The Personal MBA

Master the Art of Business

A world-class business education in a single volume. Learn the universal principles behind every successful business, then use these ideas to make more money, get more done, and have more fun in your life and work.

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What Is 'Scale'?

Scale is the ability to reliably duplicate or multiply a process as volume increases.

Scalability is limited by the amount of human involvement required in the process. The smaller the level of required human attention in the process, the more the business can produce.

Products are easier to Duplicate, while Shared Resources are easier to Multiply.

People don't scale. On the contrary, the larger and more pressing the demand, and the more demands that need to be addressed, the lower the effectiveness.

The smaller the level of human involvement, the more scalable the business.

Josh Kaufman Explains 'Scale'

Think of a skilled quilter who specializes in creating quilts by hand. Assuming each quilt takes a week to produce, having one active customer a week is great: creating and delivering a single quilt to a single customer is no problem at all.

Having two customers at once is challenging: Customer #2 has to wait until Customer #1 is served.

If the quilt maker receives a thousand orders in a single day, that's a huge issue-there's no way to keep up with the demand without keeping customers waiting, which creates an undesirable level of Scarcity.

Scale is the ability to reliably duplicate or multiply a process as volume increases. Scalability determines your maximum potential volume. The easier it is to duplicate or multiply the value provided, the more scalable the business.

Contrast the handmade quilt business with a scalable business like Starbucks. Assume the average Starbucks has the capacity to serve a hundred beverages an hour-any demand above that, and the store starts getting overcrowded.

The solution? Build another Starbucks-even if it's right across the street, not an uncommon sight in cities like New York.

Scalability is typically limited by the amount of required human involvement in a process. Starbucks is able to enhance their ability to duplicate lattes via Automation. Starbucks employees are involved in making drinks, but the process is semi-automated: a machine actually makes the espresso, many of the ingredients are pre-prepared, and so on.

The overall level of human attention or intervention that's required to make a good drink is actually quite small, which is why Starbucks can crank out so many drinks every hour.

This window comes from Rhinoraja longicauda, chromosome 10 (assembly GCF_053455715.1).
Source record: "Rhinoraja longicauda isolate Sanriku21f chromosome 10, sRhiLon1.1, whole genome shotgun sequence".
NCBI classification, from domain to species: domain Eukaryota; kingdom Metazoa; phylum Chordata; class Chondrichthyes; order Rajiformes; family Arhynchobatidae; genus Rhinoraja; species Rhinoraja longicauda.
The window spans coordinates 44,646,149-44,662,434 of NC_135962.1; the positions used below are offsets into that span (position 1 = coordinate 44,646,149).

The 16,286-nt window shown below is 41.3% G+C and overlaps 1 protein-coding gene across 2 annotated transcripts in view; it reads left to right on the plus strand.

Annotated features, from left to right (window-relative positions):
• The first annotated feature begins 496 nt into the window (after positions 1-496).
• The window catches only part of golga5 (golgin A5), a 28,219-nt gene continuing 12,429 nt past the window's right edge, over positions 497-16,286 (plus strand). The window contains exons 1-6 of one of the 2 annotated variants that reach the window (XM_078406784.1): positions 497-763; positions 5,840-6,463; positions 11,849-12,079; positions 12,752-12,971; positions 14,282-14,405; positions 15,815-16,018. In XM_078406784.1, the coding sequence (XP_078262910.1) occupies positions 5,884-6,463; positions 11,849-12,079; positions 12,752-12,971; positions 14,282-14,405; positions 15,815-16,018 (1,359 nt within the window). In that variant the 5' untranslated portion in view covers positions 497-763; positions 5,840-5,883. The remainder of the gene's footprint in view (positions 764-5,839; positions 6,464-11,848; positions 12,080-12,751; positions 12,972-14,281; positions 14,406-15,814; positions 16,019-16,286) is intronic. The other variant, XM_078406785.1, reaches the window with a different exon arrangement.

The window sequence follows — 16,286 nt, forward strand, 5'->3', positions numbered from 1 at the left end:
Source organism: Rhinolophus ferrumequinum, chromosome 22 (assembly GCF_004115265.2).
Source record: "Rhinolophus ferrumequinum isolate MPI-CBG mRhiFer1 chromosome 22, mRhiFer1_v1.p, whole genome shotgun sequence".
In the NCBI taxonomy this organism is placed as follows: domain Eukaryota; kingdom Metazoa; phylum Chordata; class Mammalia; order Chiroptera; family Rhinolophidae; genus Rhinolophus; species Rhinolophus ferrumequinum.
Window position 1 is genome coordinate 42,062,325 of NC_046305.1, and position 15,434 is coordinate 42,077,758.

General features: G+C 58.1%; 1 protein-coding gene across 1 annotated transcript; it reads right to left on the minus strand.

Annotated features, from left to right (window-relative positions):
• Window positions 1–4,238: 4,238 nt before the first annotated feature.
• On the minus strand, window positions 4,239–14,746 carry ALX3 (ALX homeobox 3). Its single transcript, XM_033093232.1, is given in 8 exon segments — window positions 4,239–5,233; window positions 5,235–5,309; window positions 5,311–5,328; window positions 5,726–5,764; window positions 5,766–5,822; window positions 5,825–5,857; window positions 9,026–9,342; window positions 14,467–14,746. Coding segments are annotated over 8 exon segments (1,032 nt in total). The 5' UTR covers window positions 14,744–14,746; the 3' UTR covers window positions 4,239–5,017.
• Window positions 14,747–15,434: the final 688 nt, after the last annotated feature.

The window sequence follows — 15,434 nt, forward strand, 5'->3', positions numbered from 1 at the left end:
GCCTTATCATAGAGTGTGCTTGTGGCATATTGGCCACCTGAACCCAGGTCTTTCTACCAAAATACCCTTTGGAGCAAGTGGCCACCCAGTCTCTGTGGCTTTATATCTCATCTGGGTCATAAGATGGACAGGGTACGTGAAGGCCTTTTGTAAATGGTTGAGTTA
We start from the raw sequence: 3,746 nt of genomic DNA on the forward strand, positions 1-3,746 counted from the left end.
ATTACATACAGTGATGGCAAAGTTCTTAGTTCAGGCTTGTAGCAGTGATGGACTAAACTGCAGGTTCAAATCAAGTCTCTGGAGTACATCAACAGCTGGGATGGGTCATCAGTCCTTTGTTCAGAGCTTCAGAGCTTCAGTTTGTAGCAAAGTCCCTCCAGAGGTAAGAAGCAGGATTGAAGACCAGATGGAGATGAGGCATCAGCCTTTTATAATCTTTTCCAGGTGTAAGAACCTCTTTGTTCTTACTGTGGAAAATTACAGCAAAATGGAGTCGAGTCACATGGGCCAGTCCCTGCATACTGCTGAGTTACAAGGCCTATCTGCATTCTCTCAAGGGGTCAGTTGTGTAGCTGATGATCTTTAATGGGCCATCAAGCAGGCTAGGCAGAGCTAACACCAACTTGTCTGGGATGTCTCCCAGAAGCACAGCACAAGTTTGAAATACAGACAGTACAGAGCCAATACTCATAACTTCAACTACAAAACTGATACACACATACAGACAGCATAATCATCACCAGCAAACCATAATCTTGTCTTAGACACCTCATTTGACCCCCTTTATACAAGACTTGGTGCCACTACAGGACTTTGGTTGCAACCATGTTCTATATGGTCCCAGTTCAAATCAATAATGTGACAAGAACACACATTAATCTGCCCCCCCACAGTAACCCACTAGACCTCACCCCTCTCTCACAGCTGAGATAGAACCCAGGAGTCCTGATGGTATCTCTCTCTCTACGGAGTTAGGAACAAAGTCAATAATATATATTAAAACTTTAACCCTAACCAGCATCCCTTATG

If your goal is to create a business that doesn't require your direct daily involvement, scalability should be a major consideration. Products are typically the easiest to Duplicate, while shared resources (like gyms, etc.) are easiest to Multiply.

Humans don't scale. Individual people only have so much time and energy each day, which is a constraint that doesn't increase with the volume of work to be done. On the contrary-effectiveness usually goes down as demands increase, an idea called Performance Load. As a result, services are typically difficult to scale, since they tend to rely heavily on the direct involvement of people to deliver value.

As a general rule, the less human involvement required to create and deliver value, the more scalable the business.

Questions About 'Scale'


"Ut sementem feceris, ita metes." (You reap what you sow.)

Marcus Tullius Cicero, ancient Roman statesman and orator


From Chapter 4:

Value Delivery


https://personalmba.com/scale/



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The Personal MBA

Master the Art of Business

A world-class business education in a single volume. Learn the universal principles behind every successful business, then use these ideas to make more money, get more done, and have more fun in your life and work.

Buy the book:


About Josh Kaufman

Josh Kaufman is an acclaimed business, learning, and skill acquisition expert. He is the author of two international bestsellers: The Personal MBA and The First 20 Hours. Josh's research and writing have helped millions of people worldwide learn the fundamentals of modern business.

More about Josh Kaufman →